Astralis reminded everyone who’s the CS:GO boss at ESL One: Road to Rio. The Danish machine rammed through G2, FaZe Clan and G2 again in the playoffs, not even coming close to losing a map to secure their first tournament win of the decade.
The Astralis mechanism is clicking again
And everyone should be scared, because we all know what happens when these particular Danish boys are on their A game. What happens is – you can’t get a damn map off of them! G2 and FaZe Clan found that out the painful way.
The French got it worse as they had to face Astralis not once, but twice in the span of three days. Their first encounter in the upper semi-finals was one-sided but once the French made it back for the Grand Final, we expected a little more from them. Keep your expectations low and you won’t be disappointed is what some say, and they were right on the money in this case.
Ah, but we’re not ready to go through the final yet! Let’s talk about what happened beforehand. What happened is that FaZe – the only undefeated squad going into the playoffs… lost twice in a row. The upper bracket final vs. Astralis was as straightforward as you’d expect by now. Still, the 16-12; 16-7 result feels like a decent effort on FaZe’s part all things considered.
- READ MORE: Gen.G win ESL One: Road to Rio NA over FURIA
The good news for the Clan – they weren’t out of the competition. The bad news – they were out of the competition after their next match. A loss to Astralis is never a shame – that’s the first paragraph in the CS:GO Constitution, but losing to G2 must have stung. Not that the French are a weak side, not in the slightest. It’s just that, when you go undefeated in your group, which includes a win over G2 by the way, you expect more, damn it!
Yet FaZe faltered at the final steps and let G2 go through to the final for the most unmemorable last match of any event not named Starladder Major Berlin in the past gazillion years.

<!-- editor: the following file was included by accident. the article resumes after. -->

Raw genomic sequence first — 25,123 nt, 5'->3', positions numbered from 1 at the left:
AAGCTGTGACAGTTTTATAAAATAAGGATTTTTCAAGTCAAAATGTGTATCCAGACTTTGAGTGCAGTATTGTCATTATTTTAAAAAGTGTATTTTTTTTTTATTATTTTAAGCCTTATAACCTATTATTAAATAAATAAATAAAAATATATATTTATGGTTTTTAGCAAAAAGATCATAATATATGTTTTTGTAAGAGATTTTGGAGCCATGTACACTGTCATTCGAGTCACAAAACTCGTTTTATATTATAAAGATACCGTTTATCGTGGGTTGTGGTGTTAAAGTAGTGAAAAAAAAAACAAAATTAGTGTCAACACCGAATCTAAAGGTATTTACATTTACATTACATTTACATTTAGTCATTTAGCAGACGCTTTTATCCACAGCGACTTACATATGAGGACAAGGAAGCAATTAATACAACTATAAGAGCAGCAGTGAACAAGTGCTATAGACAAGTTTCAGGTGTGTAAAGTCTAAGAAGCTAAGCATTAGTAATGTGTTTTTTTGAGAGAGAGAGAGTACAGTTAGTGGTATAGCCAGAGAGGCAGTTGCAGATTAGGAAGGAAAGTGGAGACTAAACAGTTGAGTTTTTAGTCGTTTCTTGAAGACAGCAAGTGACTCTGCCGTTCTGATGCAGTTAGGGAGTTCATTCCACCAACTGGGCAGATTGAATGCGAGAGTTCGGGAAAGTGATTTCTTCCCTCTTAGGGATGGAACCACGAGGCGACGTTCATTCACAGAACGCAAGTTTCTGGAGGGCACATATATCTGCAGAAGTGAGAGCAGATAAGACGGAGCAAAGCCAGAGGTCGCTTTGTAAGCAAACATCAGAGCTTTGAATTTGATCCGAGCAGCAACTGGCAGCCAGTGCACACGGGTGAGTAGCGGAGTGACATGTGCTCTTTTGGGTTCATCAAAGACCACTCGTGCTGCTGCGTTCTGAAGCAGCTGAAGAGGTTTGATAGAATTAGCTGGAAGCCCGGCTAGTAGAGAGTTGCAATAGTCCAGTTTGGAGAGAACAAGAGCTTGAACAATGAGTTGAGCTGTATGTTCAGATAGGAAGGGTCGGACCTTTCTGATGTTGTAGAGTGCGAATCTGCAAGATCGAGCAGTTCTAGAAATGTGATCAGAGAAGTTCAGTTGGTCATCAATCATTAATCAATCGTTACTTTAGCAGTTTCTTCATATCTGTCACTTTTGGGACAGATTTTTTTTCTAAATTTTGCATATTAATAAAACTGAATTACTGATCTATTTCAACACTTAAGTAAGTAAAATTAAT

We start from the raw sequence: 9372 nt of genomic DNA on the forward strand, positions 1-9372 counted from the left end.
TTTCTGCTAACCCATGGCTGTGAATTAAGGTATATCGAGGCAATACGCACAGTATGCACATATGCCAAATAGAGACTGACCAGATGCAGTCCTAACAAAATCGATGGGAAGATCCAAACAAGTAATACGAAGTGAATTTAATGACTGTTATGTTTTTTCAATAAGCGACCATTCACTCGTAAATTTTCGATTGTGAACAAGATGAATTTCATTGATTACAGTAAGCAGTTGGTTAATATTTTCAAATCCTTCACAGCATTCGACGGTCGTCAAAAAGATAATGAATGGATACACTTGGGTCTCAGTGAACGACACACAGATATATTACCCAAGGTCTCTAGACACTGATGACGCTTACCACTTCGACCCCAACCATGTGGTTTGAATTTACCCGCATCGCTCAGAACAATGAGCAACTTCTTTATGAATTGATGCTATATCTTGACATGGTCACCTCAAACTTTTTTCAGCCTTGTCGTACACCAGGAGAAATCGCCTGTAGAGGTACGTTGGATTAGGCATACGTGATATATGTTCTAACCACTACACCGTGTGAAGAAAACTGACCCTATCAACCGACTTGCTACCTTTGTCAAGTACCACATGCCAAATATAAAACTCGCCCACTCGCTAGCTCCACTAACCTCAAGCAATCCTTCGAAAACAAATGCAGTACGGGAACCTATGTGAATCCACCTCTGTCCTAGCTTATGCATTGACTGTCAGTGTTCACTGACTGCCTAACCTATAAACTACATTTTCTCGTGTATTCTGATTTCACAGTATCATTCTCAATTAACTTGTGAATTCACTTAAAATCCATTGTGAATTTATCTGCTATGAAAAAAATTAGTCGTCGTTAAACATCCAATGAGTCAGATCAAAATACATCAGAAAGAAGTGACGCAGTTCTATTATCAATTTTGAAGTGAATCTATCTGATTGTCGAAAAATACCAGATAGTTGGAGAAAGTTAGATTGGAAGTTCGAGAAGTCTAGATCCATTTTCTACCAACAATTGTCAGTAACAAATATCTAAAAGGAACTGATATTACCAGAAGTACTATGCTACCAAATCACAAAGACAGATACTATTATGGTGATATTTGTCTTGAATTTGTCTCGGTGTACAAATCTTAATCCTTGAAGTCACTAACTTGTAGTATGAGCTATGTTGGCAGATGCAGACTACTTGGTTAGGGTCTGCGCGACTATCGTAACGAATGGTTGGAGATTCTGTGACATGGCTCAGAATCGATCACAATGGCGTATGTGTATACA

As for the final, it was trash at worst and a bore fest at best. G2 didn’t have anything to offer this game. The veto itself screamed “surrender” as Astralis were gifted their arguably two best maps to begin the match. So it shouldn’t shock anyone when I say they mopped the floor with the opposition on Nuke and Vertigo – 16-6; 16-2. This is the Danes’ debut tournament win of the calendar year and it’s going to be interesting to see if they can replicate 2018 and 2019 when they followed a similarly slow start with the most dominant stretches the CS:GO professional scene has ever had the honor of beholding.
Team Spirit show FaZe how it’s done
Where FaZe failed, Spirit succeeded. The ESL One: Road to Rio CIS champions entered the playoffs with a 100% win record and kept the percentages intact with two mor victories. Virtus.pro snapped a map in the semi-final, but the 2-1 final result is a bit deceiving as Spirit took the deciding map 16-4 and were never ever close to defeat.
- READ MORE: BOOM win ESL One: Road to Rio South America
The Grand Final versus Winstrike Team had a bit more potential. Spirit’s defense was stuff of legend, though, and made sure the match was going to end in two maps. Winstrike held their own on D, which gave them solid 10-5 and 11-7 leads on Dust2 and Nuke, respectively, but the plays they run on offence did not cut it. Spirit lost three rounds on the CT side on each map – including a nine-round run to end the game on Nuke, to complete a flawless tournament run and gain some much needed Regional Major Ranking points.
Astralis’ intense schedule continues with DreamHack Masters Spring where they play in the opening game tomorrow versus Heroic. Expect extensive coverage of the event on our site as usual.